Deconstructed pesto wreath

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Soft, fluffy layers of dough twist around savoury filling of herbs, nuts and cheese. This is my de-constructed pesto wreath. De-constructed because this family does not like pesto. At all. We love pesto’s ingredients in their own right, just don’t like them when they are turned into the green mush. But give us freshly baked, olive oil rich bread, hint of garlic, crunch of toasted pine nuts, freshness of basil and parsley sandwiched with melted cheese and you are onto a winner here.

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This is one of my favourite ways with yeasted savoury dough. Easy to make, quick to assemble and it looks impressive every time. Big enough to feed a horde of visitors as part of buffet table, this bread never disappoints. Dare I say it keeps well to the next day if you are lucky enough to have some left over.

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The dough itself is made with just plain flour, salt, yeast and water and enriched with olive oil. I am using fresh yeast here that has been activated before adding it to the dry ingredients but feel free to use dried yeast instead. The kneaded dough is soft and pliable, a real pleasure to work with as it doesn’t stick. The wreath might look tricky to assemble but trust me when I say, this really is one of the easiest things, both to make as well as to put together. Just make sure you use plenty of fresh herbs and a good quality olive oil. And don’t forget to toast your pine nuts. Serve the bread as is. When still warm it’s delicious with a cold glass of wine. Once cold, use it as part of a sharing platter and an accompaniment to cold meats, olives and pickles. Here is the recipe.

Ingredients:

For the dough:

  • 25 grams of fresh yeast
  • 300 ml warm water
  • 1 tsp of sugar
  • 500 grams of plain flour
  • 1 tsp of salt
  • 2 tbsp of olive oil

For the filling:

  • 2 tbsp of olive oil
  • 2 cloves of garlic
  • 1 small bunch of fresh parsley
  • 1 small bunch of fresh basil
  • 100 grams of cheese (I am using 50/50 of strong cheddar and Gruyère )
  • 75 grams of pinenuts
  • extra olive oil for brushing and nigella seeds (optional)

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Place the flour and salt into a large bowl and give it a mix. Pour the warm water into a jug, add the sugar and fresh yeast and whisk it together until both yeast and sugar have dissolved. Set it aside somewhere warm for about 15 minutes after which you should see lots of bubbles and froth on the surface of the murky liquid. This means the yeast has been activated and is ready to be used.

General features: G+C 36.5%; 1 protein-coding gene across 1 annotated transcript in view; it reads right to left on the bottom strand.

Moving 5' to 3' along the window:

Add the activated yeast and olive oil to the flour and salt and knead the dough. It will take about 15 minutes of kneading upon which you will see the dough becoming more and more pliable and less sticky. Once the dough is nicely elastic and has a slight sheen to it, stop kneading. Shape the dough into a ball and leave it in the bowl to rise. Cover the bowl with a clean tea towel and set it somewhere warm until the dough has doubled in size. In a warm kitchen this will take around 30 minutes.

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In the meantime, place the pinenuts into a dry frying pan. Toast the nuts until golden but be careful not to burn them.  Set them aside to cool. Chop up the herbs finely, leaves and stalks too. You can either crush the garlic or finely mince it with a knife.

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Once the dough has risen, lightly flour a work surface and turn the dough onto it. Roll it out into a rectangle, about 2.5 cm in thickness. Spread the olive oil on top of the dough and sprinkle the garlic, followed by the herbs and toasted pinenuts.

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Grate the cheeses over the top. Press the filling gently into the dough. Starting from the longer side of the rectangle, roll the dough on itself toward the other edge. You want to create a fairly tight roll to stop the filling from falling out but not too tight. Once you have a long sausage shape, trim off the ends to make them neat.

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Using a sharp knife, cut the sausage down the middle lengthways, thus creating two halves. Starting from one end, twist the halves around each other ensuring the filling stays face up. Continue twisting until you reach the end. Bring both ends and squeeze them together to create a wreath shape.

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Transfer the wreath onto some baking parchment and place it onto a large baking sheet. Set aside somewhere warm again for approximately 15 minutes or until the wreath has risen slightly and looks puffed up.

In the meantime preheat the oven to 180°C.

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Once the wreath has risen again, brush it lightly with more olive oil and sprinkle with some nigella seeds. I love these little black seeds in bread combos at the moment and think their onion, almost peppery like flavour complements the wreath well. But the are optional here so feel free to skip them. Place the bread in a preheated oven and bake for 25 minutes until well risen and golden brown all over. IMG_8286

If the top is browning too much, cover it with some foil and continue to bake . You might need to rotate the baking tray in the oven if one side is cooking quicker then the others – this is a large wreath so make sure you have enough space for it to rise whilst it bakes.

Once baked, remove it from the oven and transfer carefully onto a cooling rack. Leave to cool for at least 15 minutes before cutting.

Serve warm or cool, it tastes equally good both ways. Slice it as you wish although in this family, we all enjoy pulling the delicious layers apart. Enjoy x

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